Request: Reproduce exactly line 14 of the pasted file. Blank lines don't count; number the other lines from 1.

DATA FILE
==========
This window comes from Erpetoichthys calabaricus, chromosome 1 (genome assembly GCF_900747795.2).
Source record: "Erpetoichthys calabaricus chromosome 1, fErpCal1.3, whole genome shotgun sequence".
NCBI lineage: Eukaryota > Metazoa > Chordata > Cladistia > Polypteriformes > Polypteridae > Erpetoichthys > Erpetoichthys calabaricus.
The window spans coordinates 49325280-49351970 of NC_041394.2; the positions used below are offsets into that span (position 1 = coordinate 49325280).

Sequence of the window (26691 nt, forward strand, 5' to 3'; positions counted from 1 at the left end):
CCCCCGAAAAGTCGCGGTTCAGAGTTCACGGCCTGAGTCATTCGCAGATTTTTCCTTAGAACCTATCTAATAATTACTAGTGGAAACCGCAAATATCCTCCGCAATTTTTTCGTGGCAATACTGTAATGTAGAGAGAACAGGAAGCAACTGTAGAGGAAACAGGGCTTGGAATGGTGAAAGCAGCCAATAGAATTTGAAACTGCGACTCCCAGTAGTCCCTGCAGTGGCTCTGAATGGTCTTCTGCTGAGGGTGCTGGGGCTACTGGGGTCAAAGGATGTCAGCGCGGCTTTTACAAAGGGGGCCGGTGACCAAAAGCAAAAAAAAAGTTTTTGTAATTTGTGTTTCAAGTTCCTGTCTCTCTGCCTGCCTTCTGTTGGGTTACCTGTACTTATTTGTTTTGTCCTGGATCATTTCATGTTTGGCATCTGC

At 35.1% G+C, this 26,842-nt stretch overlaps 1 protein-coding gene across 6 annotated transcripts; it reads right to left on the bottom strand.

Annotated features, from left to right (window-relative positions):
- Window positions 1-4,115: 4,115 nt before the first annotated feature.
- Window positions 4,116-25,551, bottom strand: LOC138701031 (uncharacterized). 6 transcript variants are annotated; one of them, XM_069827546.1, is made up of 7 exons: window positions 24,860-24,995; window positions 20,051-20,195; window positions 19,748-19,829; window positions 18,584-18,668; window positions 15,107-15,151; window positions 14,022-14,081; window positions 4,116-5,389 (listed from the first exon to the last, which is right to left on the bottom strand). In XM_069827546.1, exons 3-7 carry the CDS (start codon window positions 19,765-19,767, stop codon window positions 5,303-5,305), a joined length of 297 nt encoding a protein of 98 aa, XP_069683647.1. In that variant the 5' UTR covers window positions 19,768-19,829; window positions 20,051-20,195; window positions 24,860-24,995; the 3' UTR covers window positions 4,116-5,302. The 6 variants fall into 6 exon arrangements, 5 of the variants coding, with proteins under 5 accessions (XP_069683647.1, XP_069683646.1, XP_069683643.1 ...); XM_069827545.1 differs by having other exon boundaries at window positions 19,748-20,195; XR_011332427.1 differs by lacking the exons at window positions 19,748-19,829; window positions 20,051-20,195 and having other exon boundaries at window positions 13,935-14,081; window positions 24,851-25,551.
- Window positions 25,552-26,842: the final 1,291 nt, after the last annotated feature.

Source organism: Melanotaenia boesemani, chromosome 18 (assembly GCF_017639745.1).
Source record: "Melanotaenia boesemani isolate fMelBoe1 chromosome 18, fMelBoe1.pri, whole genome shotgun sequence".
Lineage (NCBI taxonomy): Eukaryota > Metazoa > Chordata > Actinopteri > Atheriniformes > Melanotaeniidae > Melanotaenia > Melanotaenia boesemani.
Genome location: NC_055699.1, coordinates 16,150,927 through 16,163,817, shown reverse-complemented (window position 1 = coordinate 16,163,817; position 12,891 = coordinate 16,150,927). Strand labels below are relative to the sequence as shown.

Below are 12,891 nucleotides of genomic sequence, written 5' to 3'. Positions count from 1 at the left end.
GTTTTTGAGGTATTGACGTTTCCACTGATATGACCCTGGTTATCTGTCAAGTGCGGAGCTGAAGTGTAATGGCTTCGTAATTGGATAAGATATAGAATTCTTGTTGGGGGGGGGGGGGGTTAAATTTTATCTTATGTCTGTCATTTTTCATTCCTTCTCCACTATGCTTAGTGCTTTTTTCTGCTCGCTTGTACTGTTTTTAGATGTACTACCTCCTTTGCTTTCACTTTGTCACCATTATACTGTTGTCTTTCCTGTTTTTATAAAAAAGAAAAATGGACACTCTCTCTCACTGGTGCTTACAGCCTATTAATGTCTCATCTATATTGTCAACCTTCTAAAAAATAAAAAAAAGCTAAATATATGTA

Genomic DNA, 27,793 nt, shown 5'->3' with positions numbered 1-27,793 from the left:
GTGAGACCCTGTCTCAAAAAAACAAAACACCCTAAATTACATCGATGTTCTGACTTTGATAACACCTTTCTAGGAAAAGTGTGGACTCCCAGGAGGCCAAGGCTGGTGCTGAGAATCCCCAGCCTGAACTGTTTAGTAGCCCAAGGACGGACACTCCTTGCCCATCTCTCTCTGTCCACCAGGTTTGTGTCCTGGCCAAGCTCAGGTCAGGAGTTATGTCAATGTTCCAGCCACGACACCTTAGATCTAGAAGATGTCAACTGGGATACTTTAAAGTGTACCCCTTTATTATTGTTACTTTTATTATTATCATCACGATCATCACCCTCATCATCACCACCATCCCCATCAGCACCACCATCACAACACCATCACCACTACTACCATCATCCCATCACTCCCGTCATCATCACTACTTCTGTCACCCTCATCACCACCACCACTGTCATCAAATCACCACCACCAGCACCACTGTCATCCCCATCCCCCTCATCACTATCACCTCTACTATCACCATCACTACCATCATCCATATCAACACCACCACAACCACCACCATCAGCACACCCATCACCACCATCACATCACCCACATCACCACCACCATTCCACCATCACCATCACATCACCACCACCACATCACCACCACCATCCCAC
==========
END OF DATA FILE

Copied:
Lineage (NCBI taxonomy): Eukaryota > Metazoa > Chordata > Actinopteri > Atheriniformes > Melanotaeniidae > Melanotaenia > Melanotaenia boesemani.